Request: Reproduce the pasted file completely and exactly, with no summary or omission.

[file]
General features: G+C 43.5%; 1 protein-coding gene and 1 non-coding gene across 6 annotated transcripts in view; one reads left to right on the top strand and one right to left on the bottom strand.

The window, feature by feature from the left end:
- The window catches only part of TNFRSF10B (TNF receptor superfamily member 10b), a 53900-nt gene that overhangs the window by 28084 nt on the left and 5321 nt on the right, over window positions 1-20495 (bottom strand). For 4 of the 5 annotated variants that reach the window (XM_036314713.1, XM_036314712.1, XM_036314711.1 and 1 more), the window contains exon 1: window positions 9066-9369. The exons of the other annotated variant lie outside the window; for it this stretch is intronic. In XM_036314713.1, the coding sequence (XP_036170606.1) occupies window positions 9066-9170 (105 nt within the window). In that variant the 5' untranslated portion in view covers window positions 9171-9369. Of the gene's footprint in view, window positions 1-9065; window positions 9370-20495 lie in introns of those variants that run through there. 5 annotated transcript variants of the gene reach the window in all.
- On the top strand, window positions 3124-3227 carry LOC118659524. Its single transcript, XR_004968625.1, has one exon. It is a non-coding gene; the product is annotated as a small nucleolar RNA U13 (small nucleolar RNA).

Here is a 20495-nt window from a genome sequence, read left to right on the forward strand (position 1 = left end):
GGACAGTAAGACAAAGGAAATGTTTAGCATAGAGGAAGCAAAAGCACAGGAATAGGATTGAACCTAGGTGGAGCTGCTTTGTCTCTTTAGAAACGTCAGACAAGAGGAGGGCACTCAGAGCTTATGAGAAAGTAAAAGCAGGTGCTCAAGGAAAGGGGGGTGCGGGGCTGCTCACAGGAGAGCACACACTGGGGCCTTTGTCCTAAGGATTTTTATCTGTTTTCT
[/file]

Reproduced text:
General features: G+C 43.5%; 1 protein-coding gene and 1 non-coding gene across 6 annotated transcripts in view; one reads left to right on the top strand and one right to left on the bottom strand.

The window, feature by feature from the left end:
- The window catches only part of TNFRSF10B (TNF receptor superfamily member 10b), a 53900-nt gene that overhangs the window by 28084 nt on the left and 5321 nt on the right, over window positions 1-20495 (bottom strand). For 4 of the 5 annotated variants that reach the window (XM_036314713.1, XM_036314712.1, XM_036314711.1 and 1 more), the window contains exon 1: window positions 9066-9369. The exons of the other annotated variant lie outside the window; for it this stretch is intronic. In XM_036314713.1, the coding sequence (XP_036170606.1) occupies window positions 9066-9170 (105 nt within the window). In that variant the 5' untranslated portion in view covers window positions 9171-9369. Of the gene's footprint in view, window positions 1-9065; window positions 9370-20495 lie in introns of those variants that run through there. 5 annotated transcript variants of the gene reach the window in all.
- On the top strand, window positions 3124-3227 carry LOC118659524. Its single transcript, XR_004968625.1, has one exon. It is a non-coding gene; the product is annotated as a small nucleolar RNA U13 (small nucleolar RNA).

Here is a 20495-nt window from a genome sequence, read left to right on the forward strand (position 1 = left end):
GGACAGTAAGACAAAGGAAATGTTTAGCATAGAGGAAGCAAAAGCACAGGAATAGGATTGAACCTAGGTGGAGCTGCTTTGTCTCTTTAGAAACGTCAGACAAGAGGAGGGCACTCAGAGCTTATGAGAAAGTAAAAGCAGGTGCTCAAGGAAAGGGGGGTGCGGGGCTGCTCACAGGAGAGCACACACTGGGGCCTTTGTCCTAAGGATTTTTATCTGTTTTCT